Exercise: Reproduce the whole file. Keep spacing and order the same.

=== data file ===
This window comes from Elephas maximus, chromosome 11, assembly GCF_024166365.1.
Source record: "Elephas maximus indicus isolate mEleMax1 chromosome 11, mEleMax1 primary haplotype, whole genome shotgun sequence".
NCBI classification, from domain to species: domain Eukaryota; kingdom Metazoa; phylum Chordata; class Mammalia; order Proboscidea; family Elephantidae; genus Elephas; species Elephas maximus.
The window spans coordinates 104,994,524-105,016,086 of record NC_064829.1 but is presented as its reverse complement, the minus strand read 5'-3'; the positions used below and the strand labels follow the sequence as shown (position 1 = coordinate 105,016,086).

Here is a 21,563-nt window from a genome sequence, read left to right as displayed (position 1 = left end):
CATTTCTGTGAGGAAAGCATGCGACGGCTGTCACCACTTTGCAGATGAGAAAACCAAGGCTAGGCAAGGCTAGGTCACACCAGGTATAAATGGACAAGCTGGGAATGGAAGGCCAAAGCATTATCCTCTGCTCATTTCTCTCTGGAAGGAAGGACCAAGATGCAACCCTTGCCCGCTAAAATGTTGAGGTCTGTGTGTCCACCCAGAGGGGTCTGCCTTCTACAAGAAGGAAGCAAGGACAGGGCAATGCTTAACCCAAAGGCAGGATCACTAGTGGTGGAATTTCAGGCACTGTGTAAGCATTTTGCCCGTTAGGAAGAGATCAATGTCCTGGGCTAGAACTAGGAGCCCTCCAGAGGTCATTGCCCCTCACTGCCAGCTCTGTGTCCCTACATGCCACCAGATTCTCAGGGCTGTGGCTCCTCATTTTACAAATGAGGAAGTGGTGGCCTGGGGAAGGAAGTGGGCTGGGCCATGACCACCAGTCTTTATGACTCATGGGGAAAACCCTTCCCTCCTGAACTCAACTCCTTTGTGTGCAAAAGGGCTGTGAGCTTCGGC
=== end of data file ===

This window comes from Elephas maximus, chromosome 11, assembly GCF_024166365.1.
Source record: "Elephas maximus indicus isolate mEleMax1 chromosome 11, mEleMax1 primary haplotype, whole genome shotgun sequence".
NCBI classification, from domain to species: domain Eukaryota; kingdom Metazoa; phylum Chordata; class Mammalia; order Proboscidea; family Elephantidae; genus Elephas; species Elephas maximus.
The window spans coordinates 104,994,524-105,016,086 of record NC_064829.1 but is presented as its reverse complement, the minus strand read 5'-3'; the positions used below and the strand labels follow the sequence as shown (position 1 = coordinate 105,016,086).

Here is a 21,563-nt window from a genome sequence, read left to right as displayed (position 1 = left end):
CATTTCTGTGAGGAAAGCATGCGACGGCTGTCACCACTTTGCAGATGAGAAAACCAAGGCTAGGCAAGGCTAGGTCACACCAGGTATAAATGGACAAGCTGGGAATGGAAGGCCAAAGCATTATCCTCTGCTCATTTCTCTCTGGAAGGAAGGACCAAGATGCAACCCTTGCCCGCTAAAATGTTGAGGTCTGTGTGTCCACCCAGAGGGGTCTGCCTTCTACAAGAAGGAAGCAAGGACAGGGCAATGCTTAACCCAAAGGCAGGATCACTAGTGGTGGAATTTCAGGCACTGTGTAAGCATTTTGCCCGTTAGGAAGAGATCAATGTCCTGGGCTAGAACTAGGAGCCCTCCAGAGGTCATTGCCCCTCACTGCCAGCTCTGTGTCCCTACATGCCACCAGATTCTCAGGGCTGTGGCTCCTCATTTTACAAATGAGGAAGTGGTGGCCTGGGGAAGGAAGTGGGCTGGGCCATGACCACCAGTCTTTATGACTCATGGGGAAAACCCTTCCCTCCTGAACTCAACTCCTTTGTGTGCAAAAGGGCTGTGAGCTTCGGC